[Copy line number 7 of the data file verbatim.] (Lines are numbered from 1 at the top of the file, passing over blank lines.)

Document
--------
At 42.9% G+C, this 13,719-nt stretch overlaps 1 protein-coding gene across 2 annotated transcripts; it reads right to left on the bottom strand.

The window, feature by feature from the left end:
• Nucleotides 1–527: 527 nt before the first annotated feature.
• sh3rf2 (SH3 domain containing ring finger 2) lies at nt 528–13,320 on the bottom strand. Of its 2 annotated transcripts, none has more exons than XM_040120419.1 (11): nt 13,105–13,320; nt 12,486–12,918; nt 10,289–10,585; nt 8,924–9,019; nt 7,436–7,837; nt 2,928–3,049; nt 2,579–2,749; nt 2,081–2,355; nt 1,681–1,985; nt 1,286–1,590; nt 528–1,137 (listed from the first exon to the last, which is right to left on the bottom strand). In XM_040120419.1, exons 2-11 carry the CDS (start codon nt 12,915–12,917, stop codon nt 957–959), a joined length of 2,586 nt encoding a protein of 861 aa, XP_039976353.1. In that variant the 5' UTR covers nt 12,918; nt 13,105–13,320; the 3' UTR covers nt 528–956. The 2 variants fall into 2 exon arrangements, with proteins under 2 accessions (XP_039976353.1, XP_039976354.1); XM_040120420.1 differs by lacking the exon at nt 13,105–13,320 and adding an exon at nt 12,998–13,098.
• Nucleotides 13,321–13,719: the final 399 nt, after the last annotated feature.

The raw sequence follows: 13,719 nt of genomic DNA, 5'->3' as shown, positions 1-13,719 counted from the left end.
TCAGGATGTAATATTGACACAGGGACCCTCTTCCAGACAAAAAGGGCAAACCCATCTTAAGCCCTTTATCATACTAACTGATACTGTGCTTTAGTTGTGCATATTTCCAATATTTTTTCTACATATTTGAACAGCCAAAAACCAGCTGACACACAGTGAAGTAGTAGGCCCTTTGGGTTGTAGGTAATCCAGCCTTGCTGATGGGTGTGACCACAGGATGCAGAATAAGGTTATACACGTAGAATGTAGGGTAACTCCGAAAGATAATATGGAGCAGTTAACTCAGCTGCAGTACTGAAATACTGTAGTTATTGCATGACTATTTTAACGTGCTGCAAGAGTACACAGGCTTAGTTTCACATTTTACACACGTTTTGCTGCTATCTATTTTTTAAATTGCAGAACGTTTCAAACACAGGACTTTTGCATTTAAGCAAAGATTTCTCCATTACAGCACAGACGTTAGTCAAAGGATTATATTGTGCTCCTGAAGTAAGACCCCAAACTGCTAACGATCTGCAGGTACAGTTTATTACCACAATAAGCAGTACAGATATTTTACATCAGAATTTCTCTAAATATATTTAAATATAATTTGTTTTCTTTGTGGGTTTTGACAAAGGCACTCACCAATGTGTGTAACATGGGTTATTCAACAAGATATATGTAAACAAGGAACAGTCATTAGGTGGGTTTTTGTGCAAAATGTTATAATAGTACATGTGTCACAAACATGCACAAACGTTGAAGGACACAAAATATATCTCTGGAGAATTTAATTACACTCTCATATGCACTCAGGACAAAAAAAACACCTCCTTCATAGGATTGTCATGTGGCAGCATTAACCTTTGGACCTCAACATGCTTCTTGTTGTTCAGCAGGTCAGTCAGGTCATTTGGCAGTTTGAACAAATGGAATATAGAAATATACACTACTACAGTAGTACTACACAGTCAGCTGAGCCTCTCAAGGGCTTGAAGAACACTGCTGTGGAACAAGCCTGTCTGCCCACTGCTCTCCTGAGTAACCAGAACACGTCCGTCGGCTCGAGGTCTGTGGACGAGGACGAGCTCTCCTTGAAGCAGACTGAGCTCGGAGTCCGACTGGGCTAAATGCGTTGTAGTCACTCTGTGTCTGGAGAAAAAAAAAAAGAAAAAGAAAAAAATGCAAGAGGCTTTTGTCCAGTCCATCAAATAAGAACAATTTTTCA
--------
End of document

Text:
TCAGGATGTAATATTGACACAGGGACCCTCTTCCAGACAAAAAGGGCAAACCCATCTTAAGCCCTTTATCATACTAACTGATACTGTGCTTTAGTTGTGCATATTTCCAATATTTTTTCTACATATTTGAACAGCCAAAAACCAGCTGACACACAGTGAAGTAGTAGGCCCTTTGGGTTGTAGGTAATCCAGCCTTGCTGATGGGTGTGACCACAGGATGCAGAATAAGGTTATACACGTAGAATGTAGGGTAACTCCGAAAGATAATATGGAGCAGTTAACTCAGCTGCAGTACTGAAATACTGTAGTTATTGCATGACTATTTTAACGTGCTGCAAGAGTACACAGGCTTAGTTTCACATTTTACACACGTTTTGCTGCTATCTATTTTTTAAATTGCAGAACGTTTCAAACACAGGACTTTTGCATTTAAGCAAAGATTTCTCCATTACAGCACAGACGTTAGTCAAAGGATTATATTGTGCTCCTGAAGTAAGACCCCAAACTGCTAACGATCTGCAGGTACAGTTTATTACCACAATAAGCAGTACAGATATTTTACATCAGAATTTCTCTAAATATATTTAAATATAATTTGTTTTCTTTGTGGGTTTTGACAAAGGCACTCACCAATGTGTGTAACATGGGTTATTCAACAAGATATATGTAAACAAGGAACAGTCATTAGGTGGGTTTTTGTGCAAAATGTTATAATAGTACATGTGTCACAAACATGCACAAACGTTGAAGGACACAAAATATATCTCTGGAGAATTTAATTACACTCTCATATGCACTCAGGACAAAAAAAACACCTCCTTCATAGGATTGTCATGTGGCAGCATTAACCTTTGGACCTCAACATGCTTCTTGTTGTTCAGCAGGTCAGTCAGGTCATTTGGCAGTTTGAACAAATGGAATATAGAAATATACACTACTACAGTAGTACTACACAGTCAGCTGAGCCTCTCAAGGGCTTGAAGAACACTGCTGTGGAACAAGCCTGTCTGCCCACTGCTCTCCTGAGTAACCAGAACACGTCCGTCGGCTCGAGGTCTGTGGACGAGGACGAGCTCTCCTTGAAGCAGACTGAGCTCGGAGTCCGACTGGGCTAAATGCGTTGTAGTCACTCTGTGTCTGGAGAAAAAAAAAAAGAAAAAGAAAAAAATGCAAGAGGCTTTTGTCCAGTCCATCAAATAAGAACAATTTTTCA